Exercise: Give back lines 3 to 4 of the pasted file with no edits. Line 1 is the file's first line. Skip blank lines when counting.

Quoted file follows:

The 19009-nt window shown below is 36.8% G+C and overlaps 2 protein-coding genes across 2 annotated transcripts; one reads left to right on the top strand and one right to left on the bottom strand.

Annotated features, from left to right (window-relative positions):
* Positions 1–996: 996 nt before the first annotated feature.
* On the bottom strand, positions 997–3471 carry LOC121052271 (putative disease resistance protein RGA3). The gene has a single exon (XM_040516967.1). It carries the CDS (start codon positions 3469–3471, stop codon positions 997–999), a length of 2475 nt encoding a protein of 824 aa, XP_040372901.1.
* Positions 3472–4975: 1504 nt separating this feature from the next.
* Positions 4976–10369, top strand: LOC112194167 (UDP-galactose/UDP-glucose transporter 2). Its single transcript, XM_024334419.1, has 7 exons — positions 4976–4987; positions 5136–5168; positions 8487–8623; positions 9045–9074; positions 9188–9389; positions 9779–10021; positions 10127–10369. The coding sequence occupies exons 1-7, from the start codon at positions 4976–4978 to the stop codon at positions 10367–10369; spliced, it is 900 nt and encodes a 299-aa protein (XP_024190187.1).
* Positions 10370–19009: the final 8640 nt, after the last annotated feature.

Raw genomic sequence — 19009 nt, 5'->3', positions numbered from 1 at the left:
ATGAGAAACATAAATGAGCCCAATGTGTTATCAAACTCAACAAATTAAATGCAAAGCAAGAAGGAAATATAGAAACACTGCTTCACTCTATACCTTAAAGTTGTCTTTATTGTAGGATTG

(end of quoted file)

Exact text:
* Positions 1–996: 996 nt before the first annotated feature.
* On the bottom strand, positions 997–3471 carry LOC121052271 (putative disease resistance protein RGA3). The gene has a single exon (XM_040516967.1). It carries the CDS (start codon positions 3469–3471, stop codon positions 997–999), a length of 2475 nt encoding a protein of 824 aa, XP_040372901.1.